What is an OEE

Guide: Overall Equipment Effectiveness (OEE)

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Daniel Croft

Daniel Croft is an experienced continuous improvement manager with a Lean Six Sigma Black Belt and a Bachelor's degree in Business Management. With more than ten years of experience applying his skills across various industries, Daniel specializes in optimizing processes and improving efficiency. His approach combines practical experience with a deep understanding of business fundamentals to drive meaningful change.

Overall Equipment Effectiveness is a crucial Key Performance Indicator in the manufacturing sector, offering insights into the efficiency and effectiveness of machinery and production lines. This metric is made up of three core components: Availability, Performance, and Quality, each providing a unique lens to assess equipment’s operational success.

OEE not only aligns with the principles of Total Productive Maintenance (TPM) and Lean Manufacturing, which emphasize proactive maintenance and waste minimization but also acts as a critical link in enhancing productivity and streamlining manufacturing processes. Understanding and implementing OEE effectively can lead to significant improvements in production efficiency and equipment reliability.

Table of Contents

The Components of OEE

The result of an OEE calculation is the multiplication of three metrics: Availability, Performance, and Quality. Each of these elements contributes a unique input to the overall understanding of the equipment’s effectiveness.

OEE Breakdown


This metric is a measure of the uptime of equipment. It measures the amount of time the equipment is available for production against the amount of time scheduled for operations. Multiple factors can impact availability, such as equipment breakdowns, maintenance requirements, and necessary machine adjustments. Availability can be used to understand the reliability of equipment; low availability is usually associated with poorly maintained equipment. 


The Performance aspect of OEE analyzes if the equipment is operating at its optimal capacity. This is evaluated by comparing the actual cycle time (time taken to produce a single unit) with the theoretical ideal cycle time. Performance can be impacted by several factors, such as machinery operating slower than its capability and minor stoppages.


The quality metric analyzes the amount of non-defective product produced. It is calculated by dividing the number of good units by the overall number of units produced. The loss in quality can be a result of various issues, including manufacturing defects, lower yield rates, and the need for rework and repairs of defective products.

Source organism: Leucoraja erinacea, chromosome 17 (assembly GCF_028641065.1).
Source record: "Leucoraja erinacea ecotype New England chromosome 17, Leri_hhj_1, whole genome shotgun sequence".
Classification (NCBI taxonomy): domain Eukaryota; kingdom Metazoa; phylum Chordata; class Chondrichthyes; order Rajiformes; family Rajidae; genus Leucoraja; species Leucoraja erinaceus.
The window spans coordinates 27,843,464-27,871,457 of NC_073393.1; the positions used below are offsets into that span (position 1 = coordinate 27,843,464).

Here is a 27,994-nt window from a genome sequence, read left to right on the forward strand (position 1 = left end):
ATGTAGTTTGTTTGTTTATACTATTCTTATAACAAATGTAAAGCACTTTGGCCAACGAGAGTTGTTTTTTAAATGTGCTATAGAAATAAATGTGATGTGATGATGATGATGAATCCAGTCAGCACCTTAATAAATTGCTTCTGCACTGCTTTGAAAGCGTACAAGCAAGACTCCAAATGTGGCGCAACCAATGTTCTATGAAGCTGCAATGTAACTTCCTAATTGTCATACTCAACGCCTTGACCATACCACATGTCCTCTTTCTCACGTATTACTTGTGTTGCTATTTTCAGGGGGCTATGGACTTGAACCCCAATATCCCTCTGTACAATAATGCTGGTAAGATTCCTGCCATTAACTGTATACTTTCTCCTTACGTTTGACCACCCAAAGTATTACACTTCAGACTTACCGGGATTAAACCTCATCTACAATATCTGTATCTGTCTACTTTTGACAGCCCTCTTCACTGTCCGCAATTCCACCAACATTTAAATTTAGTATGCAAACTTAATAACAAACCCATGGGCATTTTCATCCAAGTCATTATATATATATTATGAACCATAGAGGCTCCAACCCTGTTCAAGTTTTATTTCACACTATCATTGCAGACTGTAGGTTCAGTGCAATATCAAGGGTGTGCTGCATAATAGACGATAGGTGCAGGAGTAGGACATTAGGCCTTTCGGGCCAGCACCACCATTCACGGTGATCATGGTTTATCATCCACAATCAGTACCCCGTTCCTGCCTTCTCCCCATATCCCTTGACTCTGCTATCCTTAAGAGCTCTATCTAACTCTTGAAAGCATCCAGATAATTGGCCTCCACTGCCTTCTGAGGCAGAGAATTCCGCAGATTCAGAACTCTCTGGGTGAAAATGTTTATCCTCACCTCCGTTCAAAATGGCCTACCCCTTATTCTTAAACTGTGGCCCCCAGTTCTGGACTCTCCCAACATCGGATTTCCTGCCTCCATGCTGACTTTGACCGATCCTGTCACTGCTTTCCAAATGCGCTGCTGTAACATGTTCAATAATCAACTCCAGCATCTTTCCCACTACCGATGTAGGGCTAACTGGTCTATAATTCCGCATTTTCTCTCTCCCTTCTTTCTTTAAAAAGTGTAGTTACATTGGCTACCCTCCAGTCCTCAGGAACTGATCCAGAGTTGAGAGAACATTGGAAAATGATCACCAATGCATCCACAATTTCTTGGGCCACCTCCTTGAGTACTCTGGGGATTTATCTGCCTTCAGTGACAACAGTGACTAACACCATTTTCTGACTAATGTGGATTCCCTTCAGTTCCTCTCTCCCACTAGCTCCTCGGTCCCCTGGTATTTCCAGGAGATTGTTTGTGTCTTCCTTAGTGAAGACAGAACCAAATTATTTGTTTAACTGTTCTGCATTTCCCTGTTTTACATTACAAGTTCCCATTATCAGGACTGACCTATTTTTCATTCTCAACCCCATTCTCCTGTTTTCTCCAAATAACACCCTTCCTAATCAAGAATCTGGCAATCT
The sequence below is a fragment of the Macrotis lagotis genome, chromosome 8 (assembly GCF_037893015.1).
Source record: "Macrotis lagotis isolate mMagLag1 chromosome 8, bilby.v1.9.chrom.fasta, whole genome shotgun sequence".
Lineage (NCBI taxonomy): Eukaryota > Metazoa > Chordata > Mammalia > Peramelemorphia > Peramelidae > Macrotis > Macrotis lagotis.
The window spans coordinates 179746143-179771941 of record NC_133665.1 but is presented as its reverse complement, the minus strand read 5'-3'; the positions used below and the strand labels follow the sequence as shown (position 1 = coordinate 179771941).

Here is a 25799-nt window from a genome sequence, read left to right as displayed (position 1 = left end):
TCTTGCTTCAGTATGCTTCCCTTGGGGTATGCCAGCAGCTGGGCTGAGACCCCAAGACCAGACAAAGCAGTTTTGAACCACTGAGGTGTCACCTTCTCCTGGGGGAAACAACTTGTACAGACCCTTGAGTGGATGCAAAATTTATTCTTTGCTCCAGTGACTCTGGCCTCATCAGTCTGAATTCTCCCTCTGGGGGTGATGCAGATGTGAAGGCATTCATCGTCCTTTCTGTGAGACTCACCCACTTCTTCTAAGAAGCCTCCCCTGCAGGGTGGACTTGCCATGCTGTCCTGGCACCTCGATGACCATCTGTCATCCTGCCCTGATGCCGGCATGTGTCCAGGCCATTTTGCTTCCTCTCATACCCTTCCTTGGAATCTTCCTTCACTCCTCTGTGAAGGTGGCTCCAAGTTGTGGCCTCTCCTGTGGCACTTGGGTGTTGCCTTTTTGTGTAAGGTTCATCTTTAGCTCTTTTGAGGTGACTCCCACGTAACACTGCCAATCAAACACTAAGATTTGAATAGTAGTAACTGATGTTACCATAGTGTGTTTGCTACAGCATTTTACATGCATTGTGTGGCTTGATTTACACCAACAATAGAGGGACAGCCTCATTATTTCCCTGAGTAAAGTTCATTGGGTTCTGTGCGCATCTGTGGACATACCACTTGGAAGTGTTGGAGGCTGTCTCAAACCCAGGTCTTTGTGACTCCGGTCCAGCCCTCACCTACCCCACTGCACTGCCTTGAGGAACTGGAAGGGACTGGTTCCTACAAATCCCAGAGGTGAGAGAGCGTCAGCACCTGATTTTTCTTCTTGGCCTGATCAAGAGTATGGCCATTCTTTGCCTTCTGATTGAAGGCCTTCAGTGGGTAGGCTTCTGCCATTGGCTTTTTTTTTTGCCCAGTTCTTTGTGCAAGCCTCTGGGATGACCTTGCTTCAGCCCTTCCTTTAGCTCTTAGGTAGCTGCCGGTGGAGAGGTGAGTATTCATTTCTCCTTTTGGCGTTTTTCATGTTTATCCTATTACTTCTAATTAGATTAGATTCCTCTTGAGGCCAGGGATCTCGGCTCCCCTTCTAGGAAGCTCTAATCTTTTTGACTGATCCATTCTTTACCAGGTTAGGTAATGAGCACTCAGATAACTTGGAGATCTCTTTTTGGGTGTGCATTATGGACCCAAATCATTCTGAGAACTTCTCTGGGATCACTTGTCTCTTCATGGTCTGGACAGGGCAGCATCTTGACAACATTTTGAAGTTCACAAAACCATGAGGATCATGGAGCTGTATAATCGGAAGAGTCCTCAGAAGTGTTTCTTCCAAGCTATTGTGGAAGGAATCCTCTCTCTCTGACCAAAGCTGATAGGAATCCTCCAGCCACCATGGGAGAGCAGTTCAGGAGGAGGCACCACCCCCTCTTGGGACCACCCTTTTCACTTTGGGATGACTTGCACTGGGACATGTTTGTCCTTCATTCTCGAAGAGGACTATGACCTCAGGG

The Scenario: Widget Factory

The widget factory operates a production line scheduled to run for 8 hours a day. The ideal cycle time (the time it should take to produce one widget under perfect conditions) is 1 minute per widget.


On a particular day, the production line was scheduled to operate for 480 minutes (8 hours). However, due to a machine breakdown and routine maintenance, the line was only operational for 420 minutes.

Calculating Availability: Availability=Actual Operating TimePlanned Production Time Availability=420 minutes480 minutes=87.5%


In the 420 minutes of operation, the production line was expected to produce 420 widgets (1 widget per minute). However, due to some minor stoppages and the machine running slower than its optimal speed, only 380 widgets were produced.

Calculating Performance: Performance=Actual OutputExpected Output Performance=380 widgets420 widgets90.5%


Out of the 380 widgets produced, 30 were found to be defective and needed rework.

Calculating Quality: Quality=Good UnitsTotal Units Produced Quality=350 good widgets380 total widgets92.1%

Overall OEE Calculation

Finally, to find the OEE, we multiply these three percentages.

OEE=Availability×Performance×Quality OEE=87.5%×90.5%×92.1%

Let’s calculate the exact OEE value.

The Overall Equipment Effectiveness (OEE) for this widget factory, based on the given data, is approximately 72.93%.

This means that, taking into account the time the equipment was available, how well it performed, and the quality of the widgets produced, the factory was operating at about 72.93% of its ideal capacity. This number helps the factory identify where improvements can be made. For example, they might need to focus on reducing downtime (to improve Availability), optimizing their processes to achieve the ideal cycle time (to improve Performance), or enhancing their manufacturing process to reduce defects (to improve Quality).

OEE Calculator

Calculating OEE can be difficult if you are new to the topic, so we have developed our online OEE calculator, where you can input some basic numbers, and the calculator will output the results for you and provide feedback on what action could be taken to improve. 

Feel free to try it out.

OEE Calculator

OEE Calculator

Implementing OEE in Manufacturing

Implementing and tracking Overall Equipment Effectiveness (OEE) requires a systematic approach to data collection and measurement. 

Understanding What to Measure

Before going into data collection, it’s important to understand the three core components of OEE:

  1. Availability: Measures how often equipment is available versus the planned production time.
  2. Performance: Assesses if the equipment is running at its optimal speed.
  3. Quality: Looks at the proportion of good products versus the total produced.

Step 1: Setting Up for Data Collection

Identify Data Points

  • For Availability: Track planned production time and downtime (including reasons for downtime like maintenance, breakdowns, or setup time).